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Super DJs forced off the dancefloor

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Super DJs forced off the dancefloor

Audrey Gillan

Wednesday August 20 2003

The Guardian

Once, the fans came by the busload from across the country to see superstar

DJs, the "new rock stars" flown to oversized nightclubs at great expense.

But now dance music, the genre that revolutionised people's clothing, drinking,

drug-taking and socialising habits beyond recognition, is battling for


In the past year, the Liverpool superclub Cream - one of the biggest in the

world - closed down and Gatecrasher, once one of the most hardcore dance clubs


the country, has downshifted to once a month rather than once a week.

Sales of Britain's most popular dance magazine, Mixmag, have declined by 30%

and Ministry of Sound magazine recently closed when its circulation fell below


Pronounced dead by many within the dance music industry, rock has become

happening again, with people more interested in the Strokes, the White Stripes


the Darkness than the latest Pete Tong compilation. The slide guitar has been

squeezing computer-generated music out of the charts.

In the wake of this decline, dance clubs, record producers, promoters and

magazine publishers have all had to rethink their acts. Dance's once hardcore


have grown older and bored listening to beeps and bass, and younger music

lovers are looking for something far removed from what their parents listen to


chillout albums.

Tonight the original superclub, Ministry of Sound, relaunches itself to appeal

to more upmarket clubbers, serving cocktails and allowing older ravers to book

tables to pursue a more sedate form nightspot pleasure.

Other superclubs have tried to rebrand themselves, marking a movement away from

the ecstasy culture that went hand in hand with dance.

Tom Whitwell, a former editor of Mixmag and now deputy editor of the Face said:

"Dance is not dead, but it is resting. At one point it was enormous, with all

the different dance magazine selling about 250,000 a month, but now many of

those magazines have closed down. The problem is dance music didn't evolve in


mainstream as much as it could have done. It became strange having all these


on Radio 1 who were all over 40 and there is a big gap between those that are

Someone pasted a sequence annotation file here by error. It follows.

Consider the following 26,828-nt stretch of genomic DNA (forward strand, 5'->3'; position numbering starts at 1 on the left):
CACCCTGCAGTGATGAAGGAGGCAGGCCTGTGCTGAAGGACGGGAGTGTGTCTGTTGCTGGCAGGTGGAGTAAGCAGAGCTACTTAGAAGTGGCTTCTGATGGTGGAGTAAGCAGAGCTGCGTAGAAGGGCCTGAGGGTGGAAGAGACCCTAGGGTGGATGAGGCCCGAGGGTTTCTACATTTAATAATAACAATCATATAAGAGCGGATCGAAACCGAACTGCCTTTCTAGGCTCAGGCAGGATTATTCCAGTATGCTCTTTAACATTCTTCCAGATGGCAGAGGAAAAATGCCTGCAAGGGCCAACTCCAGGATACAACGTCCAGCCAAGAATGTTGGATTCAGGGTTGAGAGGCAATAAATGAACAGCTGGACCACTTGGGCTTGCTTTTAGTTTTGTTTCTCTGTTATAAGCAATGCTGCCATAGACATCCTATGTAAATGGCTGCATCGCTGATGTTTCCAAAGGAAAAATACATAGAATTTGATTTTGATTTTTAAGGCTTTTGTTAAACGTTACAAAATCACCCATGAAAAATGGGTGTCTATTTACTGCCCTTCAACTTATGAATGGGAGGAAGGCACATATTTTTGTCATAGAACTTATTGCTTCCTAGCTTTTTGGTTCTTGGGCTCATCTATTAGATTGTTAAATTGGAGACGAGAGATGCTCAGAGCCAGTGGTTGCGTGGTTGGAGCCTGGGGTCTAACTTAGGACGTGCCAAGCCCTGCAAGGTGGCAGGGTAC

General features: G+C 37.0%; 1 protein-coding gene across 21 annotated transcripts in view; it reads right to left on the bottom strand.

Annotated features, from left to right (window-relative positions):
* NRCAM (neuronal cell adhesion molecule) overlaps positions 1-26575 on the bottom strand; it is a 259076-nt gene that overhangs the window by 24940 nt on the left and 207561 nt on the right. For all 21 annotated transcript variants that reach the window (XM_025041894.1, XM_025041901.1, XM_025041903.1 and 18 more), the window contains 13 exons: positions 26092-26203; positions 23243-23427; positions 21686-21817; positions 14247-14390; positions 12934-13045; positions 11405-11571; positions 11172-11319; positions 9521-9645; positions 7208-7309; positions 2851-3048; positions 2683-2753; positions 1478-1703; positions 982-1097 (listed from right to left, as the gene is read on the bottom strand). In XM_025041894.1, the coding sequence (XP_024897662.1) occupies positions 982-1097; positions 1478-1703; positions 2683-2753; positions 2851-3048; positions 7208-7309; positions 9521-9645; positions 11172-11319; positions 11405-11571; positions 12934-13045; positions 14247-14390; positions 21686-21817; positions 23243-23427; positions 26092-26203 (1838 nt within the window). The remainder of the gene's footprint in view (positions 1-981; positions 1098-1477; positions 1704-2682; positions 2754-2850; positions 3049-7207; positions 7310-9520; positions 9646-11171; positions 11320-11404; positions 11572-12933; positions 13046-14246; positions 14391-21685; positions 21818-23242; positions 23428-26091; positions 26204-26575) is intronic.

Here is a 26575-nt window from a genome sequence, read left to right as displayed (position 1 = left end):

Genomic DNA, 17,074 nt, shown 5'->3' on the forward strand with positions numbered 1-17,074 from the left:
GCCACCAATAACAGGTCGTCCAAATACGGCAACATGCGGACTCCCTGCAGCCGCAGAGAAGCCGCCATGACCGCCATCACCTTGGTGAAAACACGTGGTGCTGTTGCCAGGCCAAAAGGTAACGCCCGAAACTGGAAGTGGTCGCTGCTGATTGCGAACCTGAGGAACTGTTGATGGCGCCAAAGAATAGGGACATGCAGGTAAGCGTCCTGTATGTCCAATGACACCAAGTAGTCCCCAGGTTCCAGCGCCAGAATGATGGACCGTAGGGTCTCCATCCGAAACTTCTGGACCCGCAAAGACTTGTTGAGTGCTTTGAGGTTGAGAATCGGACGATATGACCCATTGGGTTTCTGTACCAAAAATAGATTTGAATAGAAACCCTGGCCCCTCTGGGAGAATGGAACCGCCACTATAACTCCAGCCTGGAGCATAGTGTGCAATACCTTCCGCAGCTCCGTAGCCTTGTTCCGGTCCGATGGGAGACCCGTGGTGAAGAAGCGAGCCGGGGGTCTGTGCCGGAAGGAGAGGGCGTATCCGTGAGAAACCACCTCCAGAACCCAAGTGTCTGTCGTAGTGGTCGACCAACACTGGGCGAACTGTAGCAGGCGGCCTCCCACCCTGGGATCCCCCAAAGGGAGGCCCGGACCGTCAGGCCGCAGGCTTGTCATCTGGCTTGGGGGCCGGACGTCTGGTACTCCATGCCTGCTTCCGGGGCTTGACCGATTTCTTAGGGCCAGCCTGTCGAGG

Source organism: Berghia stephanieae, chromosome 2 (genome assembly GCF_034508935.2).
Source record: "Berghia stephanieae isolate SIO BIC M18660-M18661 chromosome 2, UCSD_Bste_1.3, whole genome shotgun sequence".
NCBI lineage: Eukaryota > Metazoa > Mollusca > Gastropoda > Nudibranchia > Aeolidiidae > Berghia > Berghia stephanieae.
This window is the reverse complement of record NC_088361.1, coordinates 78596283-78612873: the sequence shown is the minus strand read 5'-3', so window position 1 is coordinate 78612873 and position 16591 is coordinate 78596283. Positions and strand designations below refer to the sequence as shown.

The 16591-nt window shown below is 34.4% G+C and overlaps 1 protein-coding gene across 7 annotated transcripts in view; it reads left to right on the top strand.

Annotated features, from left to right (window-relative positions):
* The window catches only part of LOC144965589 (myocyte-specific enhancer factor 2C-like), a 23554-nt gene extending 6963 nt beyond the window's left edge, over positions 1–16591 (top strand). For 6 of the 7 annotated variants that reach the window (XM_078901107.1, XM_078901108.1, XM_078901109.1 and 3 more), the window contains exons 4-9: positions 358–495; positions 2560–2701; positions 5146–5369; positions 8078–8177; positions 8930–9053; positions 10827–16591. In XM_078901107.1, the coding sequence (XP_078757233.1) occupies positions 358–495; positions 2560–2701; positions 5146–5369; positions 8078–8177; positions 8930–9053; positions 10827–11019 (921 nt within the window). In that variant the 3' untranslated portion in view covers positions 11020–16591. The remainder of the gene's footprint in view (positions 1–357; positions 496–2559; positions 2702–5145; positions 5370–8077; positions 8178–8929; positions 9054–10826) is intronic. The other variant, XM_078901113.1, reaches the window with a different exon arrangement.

playing the music and those that are listening to them. It became very inward

looking. People became very turned off by the superclubs and the super DJs.

"Dance was on top for so long and it was liked by everyone from the coolest

people to the most uncool people for about 12 years. Compared to Britpop it was


hell of a lot longer lasting. It is going underground now, back to more of a

niche thing."

Viv Craske, the editor of Mixmag, feels that despite its circulation drop his

magazine is holding its own in a market which had become saturated with readers

who saw dance as a genre encompassing everything from hardcore and trance to

Kylie Minogue. Now, it is the hardcore dance fans who are buying it.

"It doesn't mean that the genre is dead, it's now a more specialist market," he

said. "Through the mid-1990s these club promoters were global brands, doing big

festivals and brand extensions. Now we are moving away from the overblown to

the grassroots and the up and coming DJs. People no longer want to listen to

cheesy anthems that are nothing to do with clubbing."

Mark Rodol, chief executive of Ministry of Sound, admits that the company has

had to embark on a radical rethink. The clubs forced to close were those which

relied on big-name DJs playing in cavernous rooms. "The super DJ and the

superclub game is over," he said.

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i have no sympathy for the superclubs of the UK. there were victims of their own outlandish hype. Ministry of Sound being valued at over $100 million was a pretty good indication that the hype was getting out of control.

all of them had very similar lineups as well. If they featured much different lineups from each other, then I would be worried. but they didnt.

BBC radio 1 didnt help either :yuck:

the only point at which i'll worry is if Heaven, The End, Turnmills, and Fabric hit hard times.

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